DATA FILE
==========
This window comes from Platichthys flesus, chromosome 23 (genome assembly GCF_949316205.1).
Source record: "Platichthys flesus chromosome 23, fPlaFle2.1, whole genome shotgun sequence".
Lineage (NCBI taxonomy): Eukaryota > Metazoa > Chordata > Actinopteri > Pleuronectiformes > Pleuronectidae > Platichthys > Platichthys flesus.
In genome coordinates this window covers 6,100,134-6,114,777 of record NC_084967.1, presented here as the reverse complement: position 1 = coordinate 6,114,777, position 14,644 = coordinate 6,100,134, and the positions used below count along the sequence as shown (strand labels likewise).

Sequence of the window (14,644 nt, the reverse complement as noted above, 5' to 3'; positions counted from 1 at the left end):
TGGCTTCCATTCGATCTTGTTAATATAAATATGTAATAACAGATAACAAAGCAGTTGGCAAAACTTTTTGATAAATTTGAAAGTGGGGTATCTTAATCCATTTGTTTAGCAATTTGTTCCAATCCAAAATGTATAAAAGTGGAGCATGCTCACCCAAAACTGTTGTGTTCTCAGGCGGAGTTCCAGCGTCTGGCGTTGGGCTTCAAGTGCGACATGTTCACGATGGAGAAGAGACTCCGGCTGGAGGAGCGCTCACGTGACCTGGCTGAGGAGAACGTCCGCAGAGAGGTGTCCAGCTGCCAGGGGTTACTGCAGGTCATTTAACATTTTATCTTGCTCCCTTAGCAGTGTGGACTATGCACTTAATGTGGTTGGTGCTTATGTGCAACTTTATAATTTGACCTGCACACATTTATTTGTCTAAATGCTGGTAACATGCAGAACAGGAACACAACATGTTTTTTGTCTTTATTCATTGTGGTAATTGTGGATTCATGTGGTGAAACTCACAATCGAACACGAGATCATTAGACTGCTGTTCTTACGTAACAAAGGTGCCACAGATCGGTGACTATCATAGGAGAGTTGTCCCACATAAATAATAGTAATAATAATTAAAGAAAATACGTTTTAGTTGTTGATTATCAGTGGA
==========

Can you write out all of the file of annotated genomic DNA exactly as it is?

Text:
This window comes from Platichthys flesus, chromosome 23 (genome assembly GCF_949316205.1).
Source record: "Platichthys flesus chromosome 23, fPlaFle2.1, whole genome shotgun sequence".
Lineage (NCBI taxonomy): Eukaryota > Metazoa > Chordata > Actinopteri > Pleuronectiformes > Pleuronectidae > Platichthys > Platichthys flesus.
In genome coordinates this window covers 6,100,134-6,114,777 of record NC_084967.1, presented here as the reverse complement: position 1 = coordinate 6,114,777, position 14,644 = coordinate 6,100,134, and the positions used below count along the sequence as shown (strand labels likewise).

Sequence of the window (14,644 nt, the reverse complement as noted above, 5' to 3'; positions counted from 1 at the left end):
TGGCTTCCATTCGATCTTGTTAATATAAATATGTAATAACAGATAACAAAGCAGTTGGCAAAACTTTTTGATAAATTTGAAAGTGGGGTATCTTAATCCATTTGTTTAGCAATTTGTTCCAATCCAAAATGTATAAAAGTGGAGCATGCTCACCCAAAACTGTTGTGTTCTCAGGCGGAGTTCCAGCGTCTGGCGTTGGGCTTCAAGTGCGACATGTTCACGATGGAGAAGAGACTCCGGCTGGAGGAGCGCTCACGTGACCTGGCTGAGGAGAACGTCCGCAGAGAGGTGTCCAGCTGCCAGGGGTTACTGCAGGTCATTTAACATTTTATCTTGCTCCCTTAGCAGTGTGGACTATGCACTTAATGTGGTTGGTGCTTATGTGCAACTTTATAATTTGACCTGCACACATTTATTTGTCTAAATGCTGGTAACATGCAGAACAGGAACACAACATGTTTTTTGTCTTTATTCATTGTGGTAATTGTGGATTCATGTGGTGAAACTCACAATCGAACACGAGATCATTAGACTGCTGTTCTTACGTAACAAAGGTGCCACAGATCGGTGACTATCATAGGAGAGTTGTCCCACATAAATAATAGTAATAATAATTAAAGAAAATACGTTTTAGTTGTTGATTATCAGTGGA